Think kitchen in November and December and you’ll probably picture a big pot of chili. However, if you’re entertaining for one or more holidays during these months or around New Year’s, it’s time to turn your thoughts to preparing your kitchen.
For someone with a small galley-style kitchen, prepping the premises might be as simple as cleaning out drawers and cabinets and giving the place a good scrub. However, for those whose families literally live in a large kitchen, the process is a lot tougher.
Either way, if you can get your kitchen in shape now, you’ll enjoy each holiday a lot more. According to the Washington Post, many holiday hosts and hostesses might find the “two-pronged” approach favored by cookbook author Diane Morgan helpful.
The first step is taking stock of your pantry, or cupboards in a smaller kitchen. It’s important to remain well stocked with staples during the holiday season. However, you’ll want to also keep on hand items that you know you would need for the on-the-spot entertaining that happens so frequently around Thanksgiving, Christmas, Hanukkah and New Year’s.
In terms of supplies, this means having enough wine, tonic water, liquor and limes. You’ll also want to have some snacks like smoked almonds, cashews and olives. Make sure you have plenty of crackers and be sure the shelf life of any cheese you buy means it will last through the season. If you believe that no holiday is complete without sweets, keep specialty cookies, caramels and truffles on hand.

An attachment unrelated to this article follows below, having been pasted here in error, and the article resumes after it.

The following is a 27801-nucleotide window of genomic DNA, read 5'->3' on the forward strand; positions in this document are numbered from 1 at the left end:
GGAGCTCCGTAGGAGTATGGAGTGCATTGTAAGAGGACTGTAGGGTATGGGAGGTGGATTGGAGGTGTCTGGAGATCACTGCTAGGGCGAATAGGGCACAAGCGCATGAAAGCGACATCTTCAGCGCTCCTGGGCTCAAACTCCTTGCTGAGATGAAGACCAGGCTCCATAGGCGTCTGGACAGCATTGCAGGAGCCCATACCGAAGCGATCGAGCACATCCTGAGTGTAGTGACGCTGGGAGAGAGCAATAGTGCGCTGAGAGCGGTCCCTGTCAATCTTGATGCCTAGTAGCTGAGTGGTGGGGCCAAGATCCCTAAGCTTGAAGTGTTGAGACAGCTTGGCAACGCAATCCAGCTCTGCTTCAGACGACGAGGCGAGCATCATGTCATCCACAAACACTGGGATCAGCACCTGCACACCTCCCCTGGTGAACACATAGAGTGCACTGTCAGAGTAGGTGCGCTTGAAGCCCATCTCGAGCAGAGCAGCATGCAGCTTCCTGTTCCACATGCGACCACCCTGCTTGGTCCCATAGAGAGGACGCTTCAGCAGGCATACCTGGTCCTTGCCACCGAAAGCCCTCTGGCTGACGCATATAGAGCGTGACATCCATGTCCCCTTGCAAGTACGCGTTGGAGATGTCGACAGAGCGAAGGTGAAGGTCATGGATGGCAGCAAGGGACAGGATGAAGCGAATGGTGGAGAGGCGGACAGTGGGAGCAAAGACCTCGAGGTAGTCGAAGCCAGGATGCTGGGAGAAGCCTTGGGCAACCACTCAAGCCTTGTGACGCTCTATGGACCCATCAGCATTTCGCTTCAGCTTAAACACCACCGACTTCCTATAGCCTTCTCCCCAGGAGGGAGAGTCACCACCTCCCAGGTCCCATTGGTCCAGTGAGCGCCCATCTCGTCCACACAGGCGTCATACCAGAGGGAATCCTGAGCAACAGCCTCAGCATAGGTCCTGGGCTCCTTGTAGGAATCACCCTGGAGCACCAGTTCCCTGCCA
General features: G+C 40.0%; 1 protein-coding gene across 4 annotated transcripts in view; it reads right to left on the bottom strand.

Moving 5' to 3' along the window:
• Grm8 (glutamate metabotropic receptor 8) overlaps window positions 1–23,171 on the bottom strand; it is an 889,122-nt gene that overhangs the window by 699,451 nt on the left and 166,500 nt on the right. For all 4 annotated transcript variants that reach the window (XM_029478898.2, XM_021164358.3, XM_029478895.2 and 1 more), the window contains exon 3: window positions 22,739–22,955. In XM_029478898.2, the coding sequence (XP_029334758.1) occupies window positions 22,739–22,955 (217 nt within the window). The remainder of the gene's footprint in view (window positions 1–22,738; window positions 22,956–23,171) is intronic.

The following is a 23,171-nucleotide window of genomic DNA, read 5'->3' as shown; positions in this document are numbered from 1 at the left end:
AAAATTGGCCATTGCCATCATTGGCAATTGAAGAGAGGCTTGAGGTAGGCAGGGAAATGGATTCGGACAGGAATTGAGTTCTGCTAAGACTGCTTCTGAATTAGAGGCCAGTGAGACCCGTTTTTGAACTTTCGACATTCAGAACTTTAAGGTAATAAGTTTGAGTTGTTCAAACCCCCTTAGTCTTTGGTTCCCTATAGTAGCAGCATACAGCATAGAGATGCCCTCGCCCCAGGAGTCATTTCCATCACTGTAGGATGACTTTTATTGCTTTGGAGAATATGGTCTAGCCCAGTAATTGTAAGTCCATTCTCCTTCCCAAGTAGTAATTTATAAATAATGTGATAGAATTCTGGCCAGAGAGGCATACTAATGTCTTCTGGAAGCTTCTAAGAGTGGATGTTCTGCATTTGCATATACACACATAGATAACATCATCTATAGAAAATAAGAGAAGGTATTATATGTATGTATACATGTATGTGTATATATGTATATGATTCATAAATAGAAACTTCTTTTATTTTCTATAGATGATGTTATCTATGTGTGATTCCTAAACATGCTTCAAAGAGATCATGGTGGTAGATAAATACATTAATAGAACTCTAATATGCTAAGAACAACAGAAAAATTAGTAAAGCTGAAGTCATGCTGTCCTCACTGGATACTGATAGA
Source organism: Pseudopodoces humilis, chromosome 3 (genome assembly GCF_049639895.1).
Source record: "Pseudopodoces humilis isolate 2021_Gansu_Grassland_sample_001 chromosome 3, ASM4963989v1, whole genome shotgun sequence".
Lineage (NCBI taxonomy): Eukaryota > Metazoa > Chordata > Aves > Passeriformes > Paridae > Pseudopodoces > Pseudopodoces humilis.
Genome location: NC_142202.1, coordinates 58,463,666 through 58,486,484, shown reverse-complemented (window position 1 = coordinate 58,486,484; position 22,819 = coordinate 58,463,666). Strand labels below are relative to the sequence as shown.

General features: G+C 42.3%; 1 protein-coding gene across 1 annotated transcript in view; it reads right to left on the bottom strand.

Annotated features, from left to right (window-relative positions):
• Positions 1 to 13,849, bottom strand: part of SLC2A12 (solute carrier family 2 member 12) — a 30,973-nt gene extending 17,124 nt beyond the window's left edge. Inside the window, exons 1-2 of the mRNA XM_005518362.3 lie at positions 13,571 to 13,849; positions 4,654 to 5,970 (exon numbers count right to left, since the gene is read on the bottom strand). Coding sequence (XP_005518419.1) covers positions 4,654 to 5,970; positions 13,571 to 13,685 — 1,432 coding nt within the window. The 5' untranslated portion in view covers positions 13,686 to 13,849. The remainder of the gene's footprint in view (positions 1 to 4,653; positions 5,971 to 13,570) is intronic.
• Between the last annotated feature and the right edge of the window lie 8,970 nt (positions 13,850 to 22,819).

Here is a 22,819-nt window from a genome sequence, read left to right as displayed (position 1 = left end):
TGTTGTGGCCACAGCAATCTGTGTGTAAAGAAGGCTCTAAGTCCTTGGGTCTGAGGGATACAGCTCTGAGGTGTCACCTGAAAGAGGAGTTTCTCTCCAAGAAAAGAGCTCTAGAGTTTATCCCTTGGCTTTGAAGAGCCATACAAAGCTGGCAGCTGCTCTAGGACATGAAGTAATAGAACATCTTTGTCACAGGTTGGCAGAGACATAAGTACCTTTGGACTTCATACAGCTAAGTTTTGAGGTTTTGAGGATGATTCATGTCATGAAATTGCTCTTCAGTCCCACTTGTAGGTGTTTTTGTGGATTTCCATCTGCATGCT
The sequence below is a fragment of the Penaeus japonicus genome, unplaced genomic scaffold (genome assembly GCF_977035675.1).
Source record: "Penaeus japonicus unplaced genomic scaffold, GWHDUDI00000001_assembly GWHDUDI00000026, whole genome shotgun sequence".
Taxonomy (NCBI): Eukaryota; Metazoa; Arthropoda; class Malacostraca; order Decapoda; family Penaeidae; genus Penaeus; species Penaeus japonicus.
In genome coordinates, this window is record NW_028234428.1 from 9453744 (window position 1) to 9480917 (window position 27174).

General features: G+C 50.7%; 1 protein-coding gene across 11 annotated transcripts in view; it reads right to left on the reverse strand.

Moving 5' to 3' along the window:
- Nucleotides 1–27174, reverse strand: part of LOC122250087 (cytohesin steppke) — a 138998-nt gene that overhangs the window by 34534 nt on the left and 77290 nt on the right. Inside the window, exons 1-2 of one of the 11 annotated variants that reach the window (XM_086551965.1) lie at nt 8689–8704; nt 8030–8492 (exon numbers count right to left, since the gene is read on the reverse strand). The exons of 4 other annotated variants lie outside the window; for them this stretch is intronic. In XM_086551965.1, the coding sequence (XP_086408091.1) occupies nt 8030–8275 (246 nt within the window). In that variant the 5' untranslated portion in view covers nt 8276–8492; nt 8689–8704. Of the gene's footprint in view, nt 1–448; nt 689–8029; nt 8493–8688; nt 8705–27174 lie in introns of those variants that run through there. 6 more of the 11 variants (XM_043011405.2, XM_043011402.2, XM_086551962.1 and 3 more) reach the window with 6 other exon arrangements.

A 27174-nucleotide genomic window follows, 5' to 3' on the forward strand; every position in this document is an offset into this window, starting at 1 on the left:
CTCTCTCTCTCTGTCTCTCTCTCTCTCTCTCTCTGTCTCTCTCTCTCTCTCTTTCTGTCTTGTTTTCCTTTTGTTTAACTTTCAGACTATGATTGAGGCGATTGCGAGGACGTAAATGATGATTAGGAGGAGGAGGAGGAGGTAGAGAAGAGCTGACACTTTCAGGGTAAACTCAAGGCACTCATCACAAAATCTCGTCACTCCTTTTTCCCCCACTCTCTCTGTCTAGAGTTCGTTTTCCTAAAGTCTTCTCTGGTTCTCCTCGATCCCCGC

Most cooks use more spices during this period of time than during any other during the year. Go through your spice cabinet or drawer and replace any that are aged. Add ones you don’t regularly use, such as pumpkin pie spice, to your shopping list.
The second phase of preparing your kitchen is checking your equipment and utensils. It’s better to figure out that the gravy ladle is missing now than when you’re putting the turkey on the table. This is also the best time to count plates, cutlery, placemats, candles and vases.
While many cooks harbor a dozen or more baking dishes in their kitchens, they often discover just hours before guests arrive that they don’t have the right size for a particular concoction. This time of year, it’s easy to find inexpensive baking dishes that will take plenty of heat and then make a pretty appearance on your table. This is particularly important for anyone setting up a new household.
One of the most common shortages during holiday entertaining is glassware and stemware. You should be able to pick up plenty of it at outlet and restaurant supply stores. Don’t forget the local dollar store when it comes to implements or pans. November is the best time to check for incidentals like carving boards, knives, potato mashers, Bundt pans, cheesecloth and twine.
The best-stocked kitchen in the world will still be a scene of chaos if you don’t take the time to de-clutter before you start cooking. This gives you room to work on the counters and a place for seasonal decorations such as candles or a basket of pinecones.
Finally, make an inspection to find out if all your kitchen appliances work. This involves more than making sure the range is operational or the blender still works. You’ll need to use an oven thermometer to check the real temperature of your oven and adjust cooking times accordingly. Almost no ovens are accurate. And while you’re at it, this is the perfect time to give that oven a thorough cleaning.
Washington Post site